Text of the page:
They moved to Connecticut, where Wally was from. He was in his medical residency and she was going to grad school. They rented a little apartment and they were happy together. Lily’s parents kept asking her when he was going to propose. How many kids she wanted (she didn’t). And nothing was wrong, nothing she knew of, but she knew that if she tried to make a list of things that she knew about herself, it wouldn’t be long. Sometimes it felt like the air was unscrewing itself around her, molecules snapping off, atoms unwinding. She said something once to Wally and he told her that wasn’t possible, which she knew. It was just what it felt like.
She didn’t start keeping her list of things that she didn’t know again on purpose. It started out more like a diary (not a journal), somewhere where she could talk to herself. She kept on coming back to the last thing she could remember writing in her old list. She looked at the list and looked at it, and she decided that she had to know how to do at least that last thing.
So Lily decided that she would dissect her DNA to see what was in it.
So Lily decided that she would dissect her DNA to see what was in it. She wanted to see what of her was coded in her body and her brain, and what in her life she had decided herself. She wanted to prove that she was made of more than double helixes, and that she could read whatever bible her body was built by. She was tired of unknowable things.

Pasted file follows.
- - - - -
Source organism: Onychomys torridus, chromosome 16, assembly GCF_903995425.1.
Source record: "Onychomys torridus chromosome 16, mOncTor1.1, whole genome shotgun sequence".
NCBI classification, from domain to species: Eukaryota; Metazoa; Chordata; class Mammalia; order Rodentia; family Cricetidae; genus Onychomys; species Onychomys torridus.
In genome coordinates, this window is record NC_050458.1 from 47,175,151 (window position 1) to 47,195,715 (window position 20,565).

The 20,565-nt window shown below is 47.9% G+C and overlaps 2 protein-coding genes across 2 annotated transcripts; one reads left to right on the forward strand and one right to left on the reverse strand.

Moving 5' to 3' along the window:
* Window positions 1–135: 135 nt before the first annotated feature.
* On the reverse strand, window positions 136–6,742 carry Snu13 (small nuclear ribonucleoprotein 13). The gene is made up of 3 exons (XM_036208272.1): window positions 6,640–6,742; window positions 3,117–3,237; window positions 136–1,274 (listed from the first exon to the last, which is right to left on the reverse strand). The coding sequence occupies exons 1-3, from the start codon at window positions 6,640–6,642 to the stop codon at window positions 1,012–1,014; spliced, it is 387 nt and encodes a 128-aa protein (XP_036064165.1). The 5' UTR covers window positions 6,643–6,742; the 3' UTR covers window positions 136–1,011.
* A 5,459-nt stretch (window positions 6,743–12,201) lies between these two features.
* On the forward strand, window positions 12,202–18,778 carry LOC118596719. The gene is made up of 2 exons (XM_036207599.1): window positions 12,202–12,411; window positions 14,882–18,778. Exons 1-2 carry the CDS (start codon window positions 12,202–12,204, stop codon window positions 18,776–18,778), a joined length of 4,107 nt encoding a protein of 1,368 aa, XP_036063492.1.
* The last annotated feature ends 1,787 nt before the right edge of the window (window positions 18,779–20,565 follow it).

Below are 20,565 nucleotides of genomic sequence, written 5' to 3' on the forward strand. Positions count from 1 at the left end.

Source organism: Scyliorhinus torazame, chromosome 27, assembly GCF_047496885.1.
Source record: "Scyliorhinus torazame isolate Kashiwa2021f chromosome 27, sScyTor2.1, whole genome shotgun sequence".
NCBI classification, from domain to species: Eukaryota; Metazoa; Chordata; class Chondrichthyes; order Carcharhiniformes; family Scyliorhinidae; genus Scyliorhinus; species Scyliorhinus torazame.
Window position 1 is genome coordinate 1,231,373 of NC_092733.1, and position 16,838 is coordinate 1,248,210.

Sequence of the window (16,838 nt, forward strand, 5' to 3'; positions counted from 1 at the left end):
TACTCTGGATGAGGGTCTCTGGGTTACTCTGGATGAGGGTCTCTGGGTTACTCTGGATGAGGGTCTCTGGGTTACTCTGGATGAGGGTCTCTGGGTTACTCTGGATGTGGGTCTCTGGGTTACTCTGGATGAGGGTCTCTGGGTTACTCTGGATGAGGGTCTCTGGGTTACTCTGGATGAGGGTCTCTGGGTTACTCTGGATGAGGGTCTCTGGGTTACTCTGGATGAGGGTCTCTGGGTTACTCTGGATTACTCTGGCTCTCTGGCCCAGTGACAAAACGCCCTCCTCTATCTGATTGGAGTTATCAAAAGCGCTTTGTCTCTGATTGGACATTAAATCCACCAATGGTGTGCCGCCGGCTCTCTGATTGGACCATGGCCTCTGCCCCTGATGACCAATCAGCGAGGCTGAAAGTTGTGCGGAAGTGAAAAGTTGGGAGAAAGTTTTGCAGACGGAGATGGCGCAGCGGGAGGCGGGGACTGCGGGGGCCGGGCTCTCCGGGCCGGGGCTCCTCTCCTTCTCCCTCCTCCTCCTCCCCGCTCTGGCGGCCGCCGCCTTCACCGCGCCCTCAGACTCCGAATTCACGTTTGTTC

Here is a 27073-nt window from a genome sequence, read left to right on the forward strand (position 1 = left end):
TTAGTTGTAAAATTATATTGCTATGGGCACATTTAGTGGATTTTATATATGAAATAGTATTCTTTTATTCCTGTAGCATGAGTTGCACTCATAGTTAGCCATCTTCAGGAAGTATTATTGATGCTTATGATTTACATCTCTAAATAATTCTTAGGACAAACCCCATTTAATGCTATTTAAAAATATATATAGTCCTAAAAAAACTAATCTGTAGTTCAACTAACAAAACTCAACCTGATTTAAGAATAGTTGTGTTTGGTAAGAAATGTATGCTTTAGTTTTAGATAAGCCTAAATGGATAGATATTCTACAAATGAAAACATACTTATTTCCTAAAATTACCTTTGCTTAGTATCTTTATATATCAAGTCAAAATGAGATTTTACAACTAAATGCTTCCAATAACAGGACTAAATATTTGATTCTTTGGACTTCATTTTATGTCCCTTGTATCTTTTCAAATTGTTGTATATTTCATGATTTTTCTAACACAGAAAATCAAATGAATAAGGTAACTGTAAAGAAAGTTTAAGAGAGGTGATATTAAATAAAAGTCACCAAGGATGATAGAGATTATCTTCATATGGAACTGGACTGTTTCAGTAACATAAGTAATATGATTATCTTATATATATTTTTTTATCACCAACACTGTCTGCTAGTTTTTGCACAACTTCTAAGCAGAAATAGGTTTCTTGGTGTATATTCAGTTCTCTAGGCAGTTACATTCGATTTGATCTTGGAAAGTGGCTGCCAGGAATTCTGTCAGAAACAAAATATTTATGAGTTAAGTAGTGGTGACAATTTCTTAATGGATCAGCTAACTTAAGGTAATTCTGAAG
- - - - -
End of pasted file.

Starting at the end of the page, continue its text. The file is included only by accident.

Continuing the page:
Lily had gotten the idea when she was watching the news last week. It was one of those commercials that played during every break, repeating so often that she would usually have tuned it out. For whatever reason, she was paying attention that Tuesday night, and for whatever reason, she called within the fifteen minutes and got a 15% discount with her purchase of a DNA testing kit. Here was a way, she thought, to unwind herself: a way to find a melting point.
She wouldn’t have told Wally anything if he hadn’t seen her. His life was all schedules and compartments and appointments – he had no room for letting go. She couldn’t remember the last time he’d done something just to do it. Yesterday, when they were walking to the grocery store together, Lily got the urge to start running; she said so to Wally and he looked at her and said something about ice on the sidewalk.
So she hadn’t wanted him interfering with this. He wouldn’t get it, wouldn’t think it was worth it to waste money on something that you couldn’t do anything with. But Wally walked in as she was spitting into the collection tube and he wanted to know what she was doing. Lily sat down at the kitchen table and sealed the tube into the envelope before she said anything.
Lily doesn’t remember what she said next, but she’s sure that it was a lie. Wally knew it and she knew it and Lily knew then that she loved knowing something for certain.
Part of The Learned Pig’s Wolf Crossing editorial season, spring/summer 2017.